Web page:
Svalbard (Norway)


Svalbard, a Norwegian archipelago situated at mid-distance between Northern Norway and the North Pole, is one of the most fascinating places I have ever seen. The islands enjoy special status as regulated by the Svalbard Treaty of 1920 and feel like an outpost at the edge of the world.

I love the Arctic, and Svalbard exceeded all expectations with its fantastic landscapes, harsh climate, sparse population and isloated location, the midnight sun and a unique way of life.

Established around 1906 as Longyear City, Longyearbyen is the islands' main town and administrative center with a population of around 2,150 (out of a total population of around 2,700 in Svalbard). The town is small but very unique. Walking around its streets at 1:00 AM in full dayligh was absolutely fabulous (the town enjoys 24 hours of daylight between 20 April and 22 August). I took late evening or past-midnight walks every night of this trip, and some of the pictures are from those walks.

There are a number of points of interest in town including the North Pole Expedition Museum with info and exhibits on attempts to conquer the North Pole from Svalbard, including the fantastic balloon expedition of S.A. Andree which I had read about at some point, and the very good Svalbard Museum, with exhibits on the islands' history, wildlife, geology and more. Other points of interest are Svalbard Church, the Cable Car Service Centre and nearby Nybyen (population: 113).

You can get to see some of the islands' wildlife right around the city if you're lucky - I spotted a number of friendly reindeer and lots of birds. Polar bears are known to roam the islands and sometimes visit the settlements as well (reason for most residents to keep a weapon handy at all times when leaving town). Food was good and locally-produced Svalbard Beer was excellent. The Svalbard Global Seed Vault is located close to Svalbard Airport.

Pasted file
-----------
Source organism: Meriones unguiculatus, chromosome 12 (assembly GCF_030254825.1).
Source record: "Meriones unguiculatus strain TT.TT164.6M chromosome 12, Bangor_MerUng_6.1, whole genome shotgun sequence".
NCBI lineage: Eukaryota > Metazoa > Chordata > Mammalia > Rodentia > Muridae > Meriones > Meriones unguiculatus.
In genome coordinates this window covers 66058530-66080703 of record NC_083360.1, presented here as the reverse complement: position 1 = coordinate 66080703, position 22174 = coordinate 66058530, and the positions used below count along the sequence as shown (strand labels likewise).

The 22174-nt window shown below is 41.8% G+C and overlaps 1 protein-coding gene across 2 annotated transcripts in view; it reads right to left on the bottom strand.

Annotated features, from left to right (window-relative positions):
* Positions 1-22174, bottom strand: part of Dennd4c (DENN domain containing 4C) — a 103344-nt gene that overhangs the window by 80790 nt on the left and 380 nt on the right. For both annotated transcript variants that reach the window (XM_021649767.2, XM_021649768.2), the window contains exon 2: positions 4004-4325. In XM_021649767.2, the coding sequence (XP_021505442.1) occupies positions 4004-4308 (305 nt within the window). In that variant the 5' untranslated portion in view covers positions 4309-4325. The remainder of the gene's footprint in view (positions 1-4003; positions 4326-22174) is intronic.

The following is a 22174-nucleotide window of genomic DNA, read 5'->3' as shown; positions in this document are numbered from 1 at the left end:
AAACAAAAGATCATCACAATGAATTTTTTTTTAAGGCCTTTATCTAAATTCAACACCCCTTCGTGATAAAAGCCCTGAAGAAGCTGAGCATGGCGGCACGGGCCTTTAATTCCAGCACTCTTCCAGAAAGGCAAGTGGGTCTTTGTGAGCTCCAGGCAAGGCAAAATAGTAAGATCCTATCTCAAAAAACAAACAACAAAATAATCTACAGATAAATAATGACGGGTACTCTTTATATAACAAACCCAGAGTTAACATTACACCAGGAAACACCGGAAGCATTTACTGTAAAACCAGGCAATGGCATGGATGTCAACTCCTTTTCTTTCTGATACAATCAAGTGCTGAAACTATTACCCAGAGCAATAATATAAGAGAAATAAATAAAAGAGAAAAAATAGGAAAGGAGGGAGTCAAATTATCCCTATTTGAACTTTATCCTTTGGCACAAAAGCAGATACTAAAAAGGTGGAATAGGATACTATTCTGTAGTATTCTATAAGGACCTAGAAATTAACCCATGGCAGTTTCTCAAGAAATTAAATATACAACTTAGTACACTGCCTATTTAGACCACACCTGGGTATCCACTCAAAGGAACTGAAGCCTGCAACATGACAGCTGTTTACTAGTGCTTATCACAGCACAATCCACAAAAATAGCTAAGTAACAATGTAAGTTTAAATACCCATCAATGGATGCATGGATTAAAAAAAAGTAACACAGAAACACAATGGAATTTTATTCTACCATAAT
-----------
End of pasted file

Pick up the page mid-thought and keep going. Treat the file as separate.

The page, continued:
From Longyearbyen I did a cruise to the Russian mining town of Barentsburg with Henningsen Transport & Guiding - another outstanding experience. I loved the landscapes of Svalbard from the boat, the imposing snow-filled mountains and cliffs, a trip to a majestic glacier, lots of different birds (including some cute puffins), the grilled salmon and whale meat served on board, and some very still arctic waters.

Barentsburg (population: 450) was out of this world with its Soviet-style architecture and edge-of-the-world atmosphere. The town is owned by Russian company Arktikugol and features the Red Bear Pub & Brewery (serving the 78 Degrees cocktail with 78% ABV), a small church, a cultural and sports centre and a statue of Lenin, among others. Our cruise also passed by the abandoned settlement of Grumant.

Additional info:
- Svalbard entry on Wikipedia
- Svalbard profile on Wikivoyage

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Svalbard

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